Beginner’s guide to growing houseplants

Green-thumbed Georgia State students share their advice on starting your own indoor garden. Photo Submitted by Daniel Prendergast

Tangled vines spilling from a hanging basket. Textured leaves with bright splashes of red and yellow. It’s no wonder that one of the biggest trends to come out of the COVID-19 lockdown this year was growing houseplants.

Plants add life and color to make indoor spaces a little more interesting. As a generally low-maintenance hobby, growing houseplants brought comfort to many people feeling uncertain or disconnected during quarantine.

Freshman Jennifer Romo enjoys tending to plants as an outlet to relax and feel connected to the outdoors.

“I’ve always liked nature, but I live in an area where I wasn’t near any forests,” she said. “I also really like taking care of things; it’s a good way to destress.”

For students interested in indoor plants but don’t already have a green thumb, this beginner’s guide details how to start without getting overwhelmed. 

Where to find plants

Local nurseries

Located in Grant Park, Gardenhood is an independent nursery with a vast selection of plants and knowledgeable staff. It is the ideal spot to find a unique plant and get hands-on advice from local experts.

Another place to find new plants and get guidance is Pike Nurseries, which has several metro Atlanta locations.

Online marketplaces

One of the cheapest ways to get a new plant is to buy cuttings, small clippings from a full-sized plant. When left in water or moist soil, these cuttings grow their own roots to start a brand new plant, a process called “propagation.”

Senior Nancy Nalley, a self-proclaimed “plant nerd,” loves studying biology. She started growing plants after her cousin gave her a pothos cutting. Nalley now has about 25 houseplants. She highly recommends buying cuttings on Etsy.

Reasonably-priced and sometimes free plant cuttings are also available locally on Facebook Marketplace and in Facebook groups like Atlanta Plant Club.

Ask friends and family

Junior Daniel Prendergast started growing vegetables indoors after moving into a new home without a yard. He grows microgreens, mixed greens, root vegetables and sprouts. Prendergast says he gets a lot of new cuttings and seeds by asking his friends and coworkers.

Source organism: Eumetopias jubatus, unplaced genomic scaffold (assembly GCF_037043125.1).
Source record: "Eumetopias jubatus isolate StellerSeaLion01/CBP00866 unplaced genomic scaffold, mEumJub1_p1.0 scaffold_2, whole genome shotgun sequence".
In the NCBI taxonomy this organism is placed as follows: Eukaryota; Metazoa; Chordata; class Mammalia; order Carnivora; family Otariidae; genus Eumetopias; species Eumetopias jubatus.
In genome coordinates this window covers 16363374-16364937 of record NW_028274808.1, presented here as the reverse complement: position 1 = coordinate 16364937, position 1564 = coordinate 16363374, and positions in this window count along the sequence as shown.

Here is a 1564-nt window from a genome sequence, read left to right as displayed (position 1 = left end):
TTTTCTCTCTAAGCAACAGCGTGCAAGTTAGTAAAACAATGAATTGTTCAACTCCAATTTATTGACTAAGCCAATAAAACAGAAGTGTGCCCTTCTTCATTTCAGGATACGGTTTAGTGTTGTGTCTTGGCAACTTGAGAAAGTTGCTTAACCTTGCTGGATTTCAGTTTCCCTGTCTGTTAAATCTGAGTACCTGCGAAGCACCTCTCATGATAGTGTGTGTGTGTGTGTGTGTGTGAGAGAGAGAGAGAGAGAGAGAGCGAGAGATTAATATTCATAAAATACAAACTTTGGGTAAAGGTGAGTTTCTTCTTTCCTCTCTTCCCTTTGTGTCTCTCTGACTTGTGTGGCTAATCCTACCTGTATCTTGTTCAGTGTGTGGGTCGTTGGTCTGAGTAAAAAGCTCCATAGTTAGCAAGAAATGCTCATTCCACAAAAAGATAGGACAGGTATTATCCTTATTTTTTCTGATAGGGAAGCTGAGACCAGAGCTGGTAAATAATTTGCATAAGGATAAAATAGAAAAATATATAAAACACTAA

Ask friends and family which plants they are growing and if they’d like to trade cuttings. It’s the easiest way to expand plant collections without spending a penny.

Starter plants

Romo recommends starting with golden pothos, a low-maintenance vine that can stay healthy in various conditions.

“Golden pothos is my favorite,” she said. “It’s very hard to kill. It has such nice long vines, and it’s easy to take care of.”

The ZZ plant and snake plant are also ideal for beginners because they require minimal natural light and only need watering every three weeks. The ZZ plant can even survive in rooms with zero natural light, like bathrooms.

Advice for beginners

Set reminders

Romo keeps track of her plants’ watering schedules in her calendar app. Research how often a plant needs watering, misting and fertilizing, and set reminders so that it stays healthy.

Pay attention to the leaves

Nalley says that checking a plant’s leaves can often indicate what to do differently. 

“If the leaves get droopy, it’s most likely that they’re being underwatered or overwatered,” she said. “And if the leaves get really light or their colors start messing up, it’s most likely that they’re not getting enough sunlight, or they’re getting too much sunlight.”

Don’t forget to repot plants as they grow

If a plant grows significantly, transfer it to a larger pot and mix in new soil. Repotting prevents the roots from becoming overcrowded and adding new soil provides more nutrients to continue the plant’s growth.

For most students, this year’s pandemic has brought uncertainty, stress and more time spent indoors. Maintaining a casual hobby such as growing houseplants can be a great way to relax and make indoor spaces feel more like home.